We saw our first black bear of the 2017 summer on the shore of Wrangell Narrows as we passed through on our way to Petersburg, Alaska. So I decided to make the American Black Bear the subject of Critter Post No. 2. (For those of you who didn’t see Critter Post 1, the inspiration for this series came from fellow blogger, sailor, and birder who writes a regular Bird Photography Challenge post on her site s/v Take It Easy.) Continue reading
Our last post ended in Southeast Alaska, where we’d encountered a whole range of sailing conditions, revisited places we’d enjoyed in 2014, and discovered new places including a river where both black and brown bears fished for salmon.
We wrote our last post from Kodiak, a wonderful town where we met a lot of very friendly people. As well as completing necessary chores like laundry, internet, fuel, and groceries, we had fun hiking the hill behind town. We really fell in love with the island of Kodiak, though, when we left town to sail to a deserted bay. Deserted, that is, except for humpback whales, sea otters with babies, and hundreds of puffins and auklets! Continue reading
With repairs complete, we departed Dutch Harbor/Unalaska on June 26 for the big, beautiful Alaska Peninsula. The first challenge was to sail between the Aleutians out from the Bering Sea and back into the Pacific. The passes between the islands are notoriously rough, with tidal currents running strong. On our way into the Bering in 2014 we had used Akutan Pass and had encountered a 3-knot favorable current at the supposed slack tide. We’d had bumpy conditions (contrary wind – wind against current) but nothing bad, and the 3-knot boost made it fast. This time things went even better! We chose the smaller Unalga Pass and had glassy calm seas despite a 2-knot current with us. There was thick fog, but otherwise it was very pleasant.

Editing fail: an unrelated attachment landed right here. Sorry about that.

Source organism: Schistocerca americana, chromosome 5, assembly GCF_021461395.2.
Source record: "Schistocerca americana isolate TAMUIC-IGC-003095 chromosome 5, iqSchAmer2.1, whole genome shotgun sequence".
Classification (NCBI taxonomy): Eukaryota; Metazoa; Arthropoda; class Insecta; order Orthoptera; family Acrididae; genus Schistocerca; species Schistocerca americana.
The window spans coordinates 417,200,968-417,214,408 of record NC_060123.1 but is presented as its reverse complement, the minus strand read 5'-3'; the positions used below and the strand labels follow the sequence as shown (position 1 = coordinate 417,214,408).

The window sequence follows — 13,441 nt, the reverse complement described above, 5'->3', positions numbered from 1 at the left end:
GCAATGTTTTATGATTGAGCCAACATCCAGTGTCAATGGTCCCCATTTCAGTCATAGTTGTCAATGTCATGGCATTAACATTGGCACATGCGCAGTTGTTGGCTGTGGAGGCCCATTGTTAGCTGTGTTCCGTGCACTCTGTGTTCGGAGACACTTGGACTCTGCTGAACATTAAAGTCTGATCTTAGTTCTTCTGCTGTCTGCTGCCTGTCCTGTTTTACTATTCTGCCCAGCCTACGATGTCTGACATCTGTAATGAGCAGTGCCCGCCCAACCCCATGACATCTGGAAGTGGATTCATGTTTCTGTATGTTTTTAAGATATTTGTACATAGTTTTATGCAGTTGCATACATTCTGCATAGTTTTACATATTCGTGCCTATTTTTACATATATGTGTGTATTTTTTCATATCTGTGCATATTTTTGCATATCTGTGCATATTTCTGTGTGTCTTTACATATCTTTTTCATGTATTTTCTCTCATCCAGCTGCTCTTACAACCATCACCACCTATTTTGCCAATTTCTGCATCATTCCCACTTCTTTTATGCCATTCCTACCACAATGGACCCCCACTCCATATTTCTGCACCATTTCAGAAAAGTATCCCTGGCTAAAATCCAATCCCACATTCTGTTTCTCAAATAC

We’ve been doing a little renovation to Gone Floatabout and added some new pages. Finally the Arctic Voyage tab now has a full account of the voyage, from our first shakedown cruise in British Columbia in 2013 to our rounding of Point Barrow and return to the Aleutians this past summer. If you’re really ambitious and or really bored, all the posts are in order now on the 2014: Alaska page and the 2015: Arctic page 🙂
Much more exciting is that we finally did something about the Photography page! It’s now under the new Media tab and has three extensive galleries: Wildlife, Nature, and Adventure & People. We had a lot of fun putting that together, so hope you enjoy it!
Finally, sorry for the last post that got sent out – it was a snafu that happened when we were editing our home page.
Hope everyone enjoys floating about the revamped site 🙂
Ellen & Seth
We’re back on Celeste in Dutch Harbor, Alaska, so stay tuned for updates! We’ve been pretty busy so haven’t prioritized the blog but we’ll try and catch up a bit before we set sail. In the meantime, here’s a good recap of our 2014 voyage on ZEAL Optic’s blog! They’ve chosen some of our favorite photographs, too 🙂
The hours seemed to fly by as we talked with John (the captain of Kittiwake—see last post) and we only realized the time when it got dark and a light rain started to fall. John had to get going. He wanted to get Kittiwake to her next anchorage before the SE winds and waves came: he didn’t want to waste fuel by bucking into headwinds and headseas if he didn’t have to. The southeasterly would come early in the morning and would be favorable for us, so after dinner we made everything shipshape on Celeste and then lingered in the cockpit, watching the bears once more. We’d seen all sorts of behavior by the bears during our time in the little bay: cubs playing, mothers corralling cubs, bears fishing, the bear that bluff-charged us, young bears play-fighting and flirting. But that night we saw one more and it seemed so sweet: a mother-daughter clamming expedition! A mother and her yearling cub – who was almost as big as she was – were on the beach nearest Celeste digging in the mud, swiping up clams in their claws, and eating them. We watched them until it got too dark to see (it was already too dark for photos) and then finally went to bed. Continue reading